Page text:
To explore these questions the course will engage in a debate concerning the "formation of identity" in relation to the "other" with reference to Islam and the West. Is contemporary Islamic identity the making of the West through its policies of domination towards the Islamic world during the "modern times"? Or to what extent is modern Islamic identity a construction of the "representation" of the West by the Islamists? If the West and the "western question" brought to the Islamic world since the late 19th century by the rise of western civilization is somehow constitutive of modern Islamic identity through "representation of the other" how realistic is it to search for peace and understanding concerning the West and Western/modern values in the Islamic world instead of adopting a clash of civilizations approach? Is there hence any possibility of a dialogical relationship between Islam and the West, and expansion of modern political values like human rights, democracy, secularism and pluralism into the Islamic countries? Thus the course will explore the arguments that modern Islamic identity was a response to the challenge of the West posed in the 19th century. Western penetration into the Islamic world starting with the 19th century was a defining element in the making of a modern Islamic identity. By the first half of the twentieth century, the West had colonized more than two-thirds of the Muslim world, from Africa and the Middle East to Asia. Western superiority in military, political, economic and cultural fields dominated the Muslim mind at the turn of the 20th century. The Muslims were introduced to "modernity" by the domination of the Western civilization. The result, which will be debated thoroughly in the course, was the construction of 'modern' Islamic identity in relation (or opposition) to the West, western civilization and western political values.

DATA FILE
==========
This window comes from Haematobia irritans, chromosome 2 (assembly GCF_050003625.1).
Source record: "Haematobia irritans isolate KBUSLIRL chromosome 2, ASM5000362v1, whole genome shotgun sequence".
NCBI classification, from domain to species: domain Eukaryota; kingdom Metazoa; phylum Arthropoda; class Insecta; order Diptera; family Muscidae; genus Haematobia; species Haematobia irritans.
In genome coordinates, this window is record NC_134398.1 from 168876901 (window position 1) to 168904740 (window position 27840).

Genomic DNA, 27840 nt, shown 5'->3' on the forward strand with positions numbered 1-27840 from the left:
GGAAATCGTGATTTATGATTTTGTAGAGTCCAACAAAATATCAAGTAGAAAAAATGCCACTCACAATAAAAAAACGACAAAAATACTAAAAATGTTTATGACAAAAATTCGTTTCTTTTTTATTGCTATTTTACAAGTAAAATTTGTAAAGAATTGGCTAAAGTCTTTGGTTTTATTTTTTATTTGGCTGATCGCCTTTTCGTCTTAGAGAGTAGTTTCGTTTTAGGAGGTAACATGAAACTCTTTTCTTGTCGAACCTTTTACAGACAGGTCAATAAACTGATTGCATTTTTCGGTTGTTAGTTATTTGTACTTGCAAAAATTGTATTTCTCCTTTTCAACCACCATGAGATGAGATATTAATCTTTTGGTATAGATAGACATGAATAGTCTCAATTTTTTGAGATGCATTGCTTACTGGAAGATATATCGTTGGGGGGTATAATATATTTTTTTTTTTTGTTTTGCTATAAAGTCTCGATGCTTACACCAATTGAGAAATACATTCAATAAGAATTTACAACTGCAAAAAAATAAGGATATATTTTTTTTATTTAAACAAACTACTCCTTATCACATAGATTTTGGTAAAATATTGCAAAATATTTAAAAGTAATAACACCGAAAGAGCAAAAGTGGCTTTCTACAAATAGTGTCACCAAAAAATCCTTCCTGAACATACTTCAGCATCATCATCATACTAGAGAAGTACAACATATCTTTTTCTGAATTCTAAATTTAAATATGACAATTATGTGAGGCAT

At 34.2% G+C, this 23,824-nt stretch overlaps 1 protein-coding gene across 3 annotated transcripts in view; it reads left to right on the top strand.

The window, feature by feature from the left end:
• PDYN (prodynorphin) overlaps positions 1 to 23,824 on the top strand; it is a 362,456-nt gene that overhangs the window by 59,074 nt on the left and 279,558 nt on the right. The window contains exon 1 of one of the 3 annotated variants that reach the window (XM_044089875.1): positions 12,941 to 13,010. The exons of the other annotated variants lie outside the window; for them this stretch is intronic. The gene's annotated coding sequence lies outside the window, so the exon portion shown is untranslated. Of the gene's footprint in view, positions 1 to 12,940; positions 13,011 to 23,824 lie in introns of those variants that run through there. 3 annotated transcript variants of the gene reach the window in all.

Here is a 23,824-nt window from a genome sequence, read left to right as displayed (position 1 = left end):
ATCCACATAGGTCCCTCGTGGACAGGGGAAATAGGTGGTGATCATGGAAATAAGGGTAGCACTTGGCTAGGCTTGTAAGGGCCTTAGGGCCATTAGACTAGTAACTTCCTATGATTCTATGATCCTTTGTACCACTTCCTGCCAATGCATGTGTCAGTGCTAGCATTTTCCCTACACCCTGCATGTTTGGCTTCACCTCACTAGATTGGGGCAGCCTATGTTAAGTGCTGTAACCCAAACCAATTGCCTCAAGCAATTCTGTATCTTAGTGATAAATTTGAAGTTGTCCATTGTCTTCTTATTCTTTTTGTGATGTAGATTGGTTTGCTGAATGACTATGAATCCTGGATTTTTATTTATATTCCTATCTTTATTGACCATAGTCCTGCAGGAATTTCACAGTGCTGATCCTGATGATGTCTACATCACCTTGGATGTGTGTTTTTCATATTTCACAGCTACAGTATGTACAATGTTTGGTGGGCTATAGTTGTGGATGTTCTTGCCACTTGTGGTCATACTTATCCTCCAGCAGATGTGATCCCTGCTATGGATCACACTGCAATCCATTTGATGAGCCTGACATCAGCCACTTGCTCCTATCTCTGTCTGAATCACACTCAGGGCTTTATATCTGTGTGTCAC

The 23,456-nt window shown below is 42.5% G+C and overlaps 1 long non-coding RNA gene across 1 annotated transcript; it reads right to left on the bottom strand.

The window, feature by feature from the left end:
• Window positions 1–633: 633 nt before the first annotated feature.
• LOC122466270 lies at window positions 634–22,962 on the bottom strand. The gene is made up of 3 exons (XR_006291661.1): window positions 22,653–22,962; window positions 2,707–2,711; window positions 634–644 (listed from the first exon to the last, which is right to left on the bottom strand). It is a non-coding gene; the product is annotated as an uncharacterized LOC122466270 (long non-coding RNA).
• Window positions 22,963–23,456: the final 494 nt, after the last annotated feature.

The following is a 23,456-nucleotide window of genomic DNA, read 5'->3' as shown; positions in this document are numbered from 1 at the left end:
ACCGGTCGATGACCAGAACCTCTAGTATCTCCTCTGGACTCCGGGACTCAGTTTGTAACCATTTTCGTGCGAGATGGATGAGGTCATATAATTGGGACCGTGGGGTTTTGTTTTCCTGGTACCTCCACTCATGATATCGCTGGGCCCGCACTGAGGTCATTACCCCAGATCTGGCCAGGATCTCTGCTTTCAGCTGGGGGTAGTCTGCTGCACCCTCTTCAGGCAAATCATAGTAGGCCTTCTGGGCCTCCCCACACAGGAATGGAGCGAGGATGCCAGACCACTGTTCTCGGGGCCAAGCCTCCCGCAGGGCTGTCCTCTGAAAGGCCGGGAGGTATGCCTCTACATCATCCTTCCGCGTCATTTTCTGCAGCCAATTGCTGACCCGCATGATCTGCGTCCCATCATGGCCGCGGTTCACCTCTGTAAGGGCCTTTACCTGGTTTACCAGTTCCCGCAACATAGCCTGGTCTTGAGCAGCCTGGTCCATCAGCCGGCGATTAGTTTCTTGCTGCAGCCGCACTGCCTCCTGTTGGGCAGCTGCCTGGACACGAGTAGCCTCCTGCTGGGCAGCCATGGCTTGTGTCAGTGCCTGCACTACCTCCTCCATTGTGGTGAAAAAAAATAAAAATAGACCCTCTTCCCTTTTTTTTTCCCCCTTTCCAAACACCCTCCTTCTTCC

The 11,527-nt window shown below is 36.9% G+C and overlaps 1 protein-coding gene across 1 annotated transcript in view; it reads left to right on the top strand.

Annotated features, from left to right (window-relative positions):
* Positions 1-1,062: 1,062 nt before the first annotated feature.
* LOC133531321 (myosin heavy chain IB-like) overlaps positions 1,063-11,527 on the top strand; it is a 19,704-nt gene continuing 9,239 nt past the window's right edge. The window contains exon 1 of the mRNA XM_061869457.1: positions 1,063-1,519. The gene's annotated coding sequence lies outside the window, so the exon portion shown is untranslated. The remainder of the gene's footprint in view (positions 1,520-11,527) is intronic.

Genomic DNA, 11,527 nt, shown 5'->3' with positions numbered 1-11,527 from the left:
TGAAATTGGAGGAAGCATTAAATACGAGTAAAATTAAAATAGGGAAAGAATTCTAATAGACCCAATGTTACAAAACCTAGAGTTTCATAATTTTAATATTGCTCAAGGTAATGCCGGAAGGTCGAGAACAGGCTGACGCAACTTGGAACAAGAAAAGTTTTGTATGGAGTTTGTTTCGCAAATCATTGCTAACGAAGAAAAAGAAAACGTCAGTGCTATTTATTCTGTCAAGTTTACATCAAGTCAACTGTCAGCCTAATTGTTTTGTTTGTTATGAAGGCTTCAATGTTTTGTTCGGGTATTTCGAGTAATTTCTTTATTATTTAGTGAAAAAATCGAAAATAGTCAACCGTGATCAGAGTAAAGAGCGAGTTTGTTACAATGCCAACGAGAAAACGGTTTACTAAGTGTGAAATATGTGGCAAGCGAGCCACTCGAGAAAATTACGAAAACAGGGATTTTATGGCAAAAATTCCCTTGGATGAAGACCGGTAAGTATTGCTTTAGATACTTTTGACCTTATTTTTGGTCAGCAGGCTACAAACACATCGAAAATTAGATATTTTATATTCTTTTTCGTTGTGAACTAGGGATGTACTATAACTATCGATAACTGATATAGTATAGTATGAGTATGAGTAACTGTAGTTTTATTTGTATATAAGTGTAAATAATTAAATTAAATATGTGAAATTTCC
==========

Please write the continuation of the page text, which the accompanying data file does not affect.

September 11 also led to intensification of the debate on compatibility of Islam to modern political values. On the one hand it was argued that Islamic teaching is in line with democratic civilization and has nothing to do with violence inflicted on 'civilization' and 'civilizing values'. On the other some argued that there are inherent problems in Islam as to its relations with the Western civilization and democratic governance along the Western model. In response to this debate the course will examine the position of the Islamic movements vis-a-vis modern political values such as human rights, democracy, pluralism and secularism, which are conventionally rejected by the Islamists as products of western civilization. The course will examine historical, ideological and economic roots of modern Islamic identity with special reference to the West. An attempt will also be made to understand recent signs of 'rethinking' the West, 'western/modern' values and westernization by explaining the themes and terms of the Islamists' debate.